William M. Briggs

Statistician to the Stars!

On The Freedom Of Religion And Satanism

Egalitarian justice.

Egalitarian justice.

Congress shall make no law respecting an establishment of religion, or prohibiting the free exercise thereof; or abridging the freedom of speech, or of the press; or the right of the people peaceably to assemble, and to petition the Government for a redress of grievances.

Satanists to give prayer at city council meeting:

Members of a satanic group are set to give the prayer at an upcoming meeting of the Phoenix City Council…

Satanic Temple members Michelle Shortt and Stu de Haan are expected to give the invocation at the council’s Feb. 17 meeting after the group submitted a request in December. Despite the objections of some council members, the city has decided to let the satanists speak as scheduled.

Phoenix City Attorney Brad Holm released a statement Thursday evening, defending the city’s position. The city typically holds a short invocation at the start of formal council meetings and has included members from a variety of faiths, including Christianity, Judaism, Islam and Sikhism.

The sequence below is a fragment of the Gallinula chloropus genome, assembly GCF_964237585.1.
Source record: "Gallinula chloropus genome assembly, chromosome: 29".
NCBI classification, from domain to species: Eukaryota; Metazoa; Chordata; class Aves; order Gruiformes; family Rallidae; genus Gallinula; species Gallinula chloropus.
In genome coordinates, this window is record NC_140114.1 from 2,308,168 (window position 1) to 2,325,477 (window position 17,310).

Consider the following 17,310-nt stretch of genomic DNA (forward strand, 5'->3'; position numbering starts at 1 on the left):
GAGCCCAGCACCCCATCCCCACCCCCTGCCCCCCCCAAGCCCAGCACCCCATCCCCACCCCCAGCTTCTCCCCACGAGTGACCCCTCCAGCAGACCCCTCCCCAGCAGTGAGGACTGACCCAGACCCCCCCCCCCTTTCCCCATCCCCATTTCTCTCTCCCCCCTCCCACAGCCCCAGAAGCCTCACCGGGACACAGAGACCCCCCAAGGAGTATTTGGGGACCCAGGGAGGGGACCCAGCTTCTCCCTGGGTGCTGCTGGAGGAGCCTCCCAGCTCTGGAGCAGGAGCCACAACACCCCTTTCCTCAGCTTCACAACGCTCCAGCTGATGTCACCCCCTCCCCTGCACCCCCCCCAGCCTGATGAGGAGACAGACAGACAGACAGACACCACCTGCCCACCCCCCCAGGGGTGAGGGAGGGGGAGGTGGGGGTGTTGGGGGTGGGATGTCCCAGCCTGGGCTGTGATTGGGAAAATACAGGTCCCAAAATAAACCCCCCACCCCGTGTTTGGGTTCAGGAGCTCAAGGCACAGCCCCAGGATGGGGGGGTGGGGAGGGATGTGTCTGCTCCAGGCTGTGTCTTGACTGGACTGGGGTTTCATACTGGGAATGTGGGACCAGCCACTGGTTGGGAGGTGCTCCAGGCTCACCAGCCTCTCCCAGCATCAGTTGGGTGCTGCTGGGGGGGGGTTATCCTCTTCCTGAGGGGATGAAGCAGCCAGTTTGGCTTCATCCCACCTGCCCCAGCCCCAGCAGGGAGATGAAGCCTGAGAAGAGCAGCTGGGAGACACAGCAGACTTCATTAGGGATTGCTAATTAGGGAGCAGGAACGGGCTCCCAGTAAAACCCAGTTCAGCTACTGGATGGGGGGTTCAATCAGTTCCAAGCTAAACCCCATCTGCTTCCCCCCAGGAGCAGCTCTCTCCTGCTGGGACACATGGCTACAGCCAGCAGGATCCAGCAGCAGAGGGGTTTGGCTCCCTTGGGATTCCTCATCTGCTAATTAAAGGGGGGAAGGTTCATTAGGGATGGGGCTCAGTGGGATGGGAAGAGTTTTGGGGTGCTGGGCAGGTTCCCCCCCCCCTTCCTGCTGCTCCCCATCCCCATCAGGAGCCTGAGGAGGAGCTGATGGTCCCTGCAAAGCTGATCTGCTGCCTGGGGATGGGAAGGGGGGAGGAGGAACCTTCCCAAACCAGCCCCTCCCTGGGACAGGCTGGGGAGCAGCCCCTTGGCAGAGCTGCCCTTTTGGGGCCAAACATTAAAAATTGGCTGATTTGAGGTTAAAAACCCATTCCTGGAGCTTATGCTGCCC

“Consistent with the U.S. Supreme Court’s direction, the city cannot dictate religious viewpoints or the content of a prayer,” Holm wrote. “In addition, government may not exclude a denomination or a religion from praying under these circumstances.”…

Meanwhile, Mayor Greg Stanton and Councilwoman Kate Gallego said they support letting the satanists speak. Stanton released a statement, saying, “the Constitution demands equal treatment under the law” even though he disagrees with the group’s message.

Gallego also pointed to First Amendment protections, adding, “I just believe we’re a diverse society and if we have prayer, we welcome all points of view.”

The men who approved the words “Congress shall make no law respecting an establishment of religion”, while they knew, or rather acknowledged, more about the insanity of man than we do, their education being genuine and not as propaganda-laden, they did not anticipate the lunacy we moderns would slip into. Only an insane person would construe the policy of forbidding the central government from establishing an official religion as logically implying that local governments must entertain all religions.